After 60 years, the Riviera will close its doors for good on Monday.
The money-losing property was purchased for almost $191 million recently by the Las Vegas Convention and Visitors Authority.
Plans call for the historic Las Vegas landmark to be torn down to make way for the expansion of the Las Vegas Convention Center.
Veteran Las Vegas Review-Journal photojournalist Jeff Scheid spent several days photographing the property and created a series capturing the last days of the aging resort.
“When I go into an old casino, especially the Riviera I look at the lights,” Scheid said, “To me, it’s like the Sistine Chapel of casinos.”
It is not just the lights that decorate the casino but the people working in the soon-to-be-closed property that are the focus of his pictures.
One photograph features a pit boss watching a 21 dealer, who seems to be struggling. It is the forlorn look on his face that catches the viewers’ attention.
“Probably frustrated and thinking about how his days are numbered but he has to be focused on his work,” Scheid said.
He remembers photographing boxing matches at the resort when he first came here in the 80s and talking to legendary comedian George Burns, who was making a comeback on the Strip.
Vegas Seven magazine columnist James Reza grew up in Las Vegas and remembers going with his family to the showroom brunch at the Riv, as locals like to call it.
The Sunday brunch turned the showroom into a dining experience complete with ice sculptures, champagne fountains and a carving cart.
“It was a Vegas experience that kids growing up here got a chance to experience,” Reza said.
Reza said the Riviera was the first high-rise hotel on the Strip and was ultimately a jump forward for the whole city.
“It took Las Vegas into the modern era,” Reza said, “The Riviera vaulted us in to the 20th Century.”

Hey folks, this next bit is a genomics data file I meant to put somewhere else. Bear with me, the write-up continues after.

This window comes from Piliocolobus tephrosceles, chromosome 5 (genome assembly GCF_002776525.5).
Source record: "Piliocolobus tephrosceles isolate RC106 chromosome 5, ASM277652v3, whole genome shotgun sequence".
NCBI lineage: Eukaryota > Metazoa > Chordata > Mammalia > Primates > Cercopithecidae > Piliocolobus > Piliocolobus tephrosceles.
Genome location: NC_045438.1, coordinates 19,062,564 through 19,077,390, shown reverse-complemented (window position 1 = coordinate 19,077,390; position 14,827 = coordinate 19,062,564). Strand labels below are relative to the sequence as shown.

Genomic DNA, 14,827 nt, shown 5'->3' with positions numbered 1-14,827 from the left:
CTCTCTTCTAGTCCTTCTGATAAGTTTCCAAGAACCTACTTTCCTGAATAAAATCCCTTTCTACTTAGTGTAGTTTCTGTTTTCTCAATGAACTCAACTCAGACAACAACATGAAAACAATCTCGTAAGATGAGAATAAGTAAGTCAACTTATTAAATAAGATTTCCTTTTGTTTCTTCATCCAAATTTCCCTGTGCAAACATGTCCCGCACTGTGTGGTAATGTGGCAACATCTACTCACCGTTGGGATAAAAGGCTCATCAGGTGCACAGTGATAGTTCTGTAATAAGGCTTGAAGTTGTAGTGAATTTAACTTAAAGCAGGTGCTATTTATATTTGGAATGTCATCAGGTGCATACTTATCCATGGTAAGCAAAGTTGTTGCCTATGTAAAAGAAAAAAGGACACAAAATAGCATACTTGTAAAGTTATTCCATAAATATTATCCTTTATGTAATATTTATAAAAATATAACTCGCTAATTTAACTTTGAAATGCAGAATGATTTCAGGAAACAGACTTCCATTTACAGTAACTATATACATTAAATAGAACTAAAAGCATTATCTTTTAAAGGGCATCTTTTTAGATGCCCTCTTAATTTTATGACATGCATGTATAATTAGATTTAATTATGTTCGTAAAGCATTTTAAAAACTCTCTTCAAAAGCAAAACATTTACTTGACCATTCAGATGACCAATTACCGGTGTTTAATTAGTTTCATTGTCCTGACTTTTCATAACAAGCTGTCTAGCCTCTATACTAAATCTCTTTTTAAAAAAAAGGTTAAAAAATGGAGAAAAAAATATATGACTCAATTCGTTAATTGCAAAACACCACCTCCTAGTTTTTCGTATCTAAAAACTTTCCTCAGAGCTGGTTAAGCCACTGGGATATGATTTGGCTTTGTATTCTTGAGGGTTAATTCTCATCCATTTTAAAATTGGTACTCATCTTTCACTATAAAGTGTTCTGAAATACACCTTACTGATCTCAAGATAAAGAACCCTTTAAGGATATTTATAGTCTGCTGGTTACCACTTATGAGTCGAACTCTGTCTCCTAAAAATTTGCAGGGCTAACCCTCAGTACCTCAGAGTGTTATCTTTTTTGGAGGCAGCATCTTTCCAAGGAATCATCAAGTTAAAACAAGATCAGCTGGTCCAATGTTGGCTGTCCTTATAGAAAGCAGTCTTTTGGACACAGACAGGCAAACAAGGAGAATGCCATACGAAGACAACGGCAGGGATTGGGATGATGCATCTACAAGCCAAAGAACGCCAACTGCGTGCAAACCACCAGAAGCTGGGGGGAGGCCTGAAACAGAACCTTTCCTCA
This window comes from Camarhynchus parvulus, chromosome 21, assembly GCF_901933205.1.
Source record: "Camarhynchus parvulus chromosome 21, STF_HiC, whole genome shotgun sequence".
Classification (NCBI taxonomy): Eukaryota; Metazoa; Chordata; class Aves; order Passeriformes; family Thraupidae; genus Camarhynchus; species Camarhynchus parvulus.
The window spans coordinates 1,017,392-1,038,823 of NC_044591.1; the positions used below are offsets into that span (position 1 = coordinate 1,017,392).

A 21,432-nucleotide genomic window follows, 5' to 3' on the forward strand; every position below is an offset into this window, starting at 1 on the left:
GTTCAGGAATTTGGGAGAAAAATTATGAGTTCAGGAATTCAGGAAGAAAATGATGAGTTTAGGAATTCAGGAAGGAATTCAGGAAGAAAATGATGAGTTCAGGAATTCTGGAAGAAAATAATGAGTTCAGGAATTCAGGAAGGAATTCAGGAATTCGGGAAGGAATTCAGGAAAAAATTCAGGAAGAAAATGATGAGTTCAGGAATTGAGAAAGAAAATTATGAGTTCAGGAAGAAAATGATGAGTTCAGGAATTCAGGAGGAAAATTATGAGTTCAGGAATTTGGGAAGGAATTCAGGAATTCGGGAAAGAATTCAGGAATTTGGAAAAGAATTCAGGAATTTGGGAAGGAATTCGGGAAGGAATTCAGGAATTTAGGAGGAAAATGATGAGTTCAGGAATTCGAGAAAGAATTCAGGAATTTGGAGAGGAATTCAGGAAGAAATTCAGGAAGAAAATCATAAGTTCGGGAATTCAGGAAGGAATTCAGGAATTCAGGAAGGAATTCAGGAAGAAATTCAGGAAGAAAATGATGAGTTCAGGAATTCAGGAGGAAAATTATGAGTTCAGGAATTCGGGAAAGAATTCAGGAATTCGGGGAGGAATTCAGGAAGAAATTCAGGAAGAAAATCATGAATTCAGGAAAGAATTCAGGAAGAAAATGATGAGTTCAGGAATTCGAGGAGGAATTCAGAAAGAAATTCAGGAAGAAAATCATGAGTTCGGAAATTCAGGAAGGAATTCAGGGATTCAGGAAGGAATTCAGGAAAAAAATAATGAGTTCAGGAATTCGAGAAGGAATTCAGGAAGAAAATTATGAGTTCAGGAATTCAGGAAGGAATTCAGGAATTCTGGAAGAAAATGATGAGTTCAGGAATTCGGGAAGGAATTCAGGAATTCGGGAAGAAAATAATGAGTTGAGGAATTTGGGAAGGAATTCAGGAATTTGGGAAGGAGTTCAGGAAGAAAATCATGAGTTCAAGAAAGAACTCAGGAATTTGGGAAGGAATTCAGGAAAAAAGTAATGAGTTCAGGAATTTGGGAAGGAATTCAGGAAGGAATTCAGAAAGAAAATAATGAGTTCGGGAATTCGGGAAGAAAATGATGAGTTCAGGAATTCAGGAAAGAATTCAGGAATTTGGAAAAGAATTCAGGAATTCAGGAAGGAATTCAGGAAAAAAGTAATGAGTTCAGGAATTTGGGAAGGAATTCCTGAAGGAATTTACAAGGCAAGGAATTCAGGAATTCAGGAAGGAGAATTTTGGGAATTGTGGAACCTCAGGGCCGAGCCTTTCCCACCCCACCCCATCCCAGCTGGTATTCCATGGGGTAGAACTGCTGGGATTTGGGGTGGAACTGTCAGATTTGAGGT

While it brought something to the city, its departure takes something away.
“Every time a casino dies a little bit of Las Vegas dies with it,” Reza said. “Vegas is the future. You can’t look back. You can only look to the future”
When the doors close, 1,000 employees at the property will lose their jobs. One of them is Susanna Loli, who is a house-person runner.
Loli said they heard rumors almost every day that the resort was being sold, so when the latest one started to circulate they dismissed it.
“I worked 19 years almost every day we heard rumors,” Loli said.
Saturday will be her last day, which is something that is still surprising to her.
“We’re still in shock. We can’t believe it,” Loli said. “Riviera is my second home. I feel sad.”
Scott Roeben is the editor of VitalVegas.com, a Las Vegas focused website. He said the workers he spoke to are a lot more positive than you would think.
“The people in the casino industry are very resilient because you never know one moment to the next where you’ll be. You just go with the flow,” Roeben said.
Roeben answered one of the biggest questions surrounding the resort: where will the brass statue of the Crazy Girls butts being going?
The statue features the perfectly sculpted butts of performers from the Crazy Girls topless show at the resort. It is modeled after the famous “no ‘ifs’, ‘ands’ or ‘butts’” advertising campaign for the show.
“The producers get to take it,” Roeben said.
Roeben said there was a dispute about whether the hotel would get it, but in the end the producer will take the statue.
In an email to KNPR's State of Nevada on Thursday, Roeben said the "Crazy Girls" show is "going to Planet Hollywood."
“This could be the last place on the Strip with neon,” Scheid said. “You start heading south and there’s no neon.”
Jeff Scheid, photographer, Las Vegas Review-Journal; James Reza, columnist, Vegas Seven magazine; Scott Roeben, editor VitalVegas.com; and Susanna Loli, house-person runner, Riviera Hotel & Casino.
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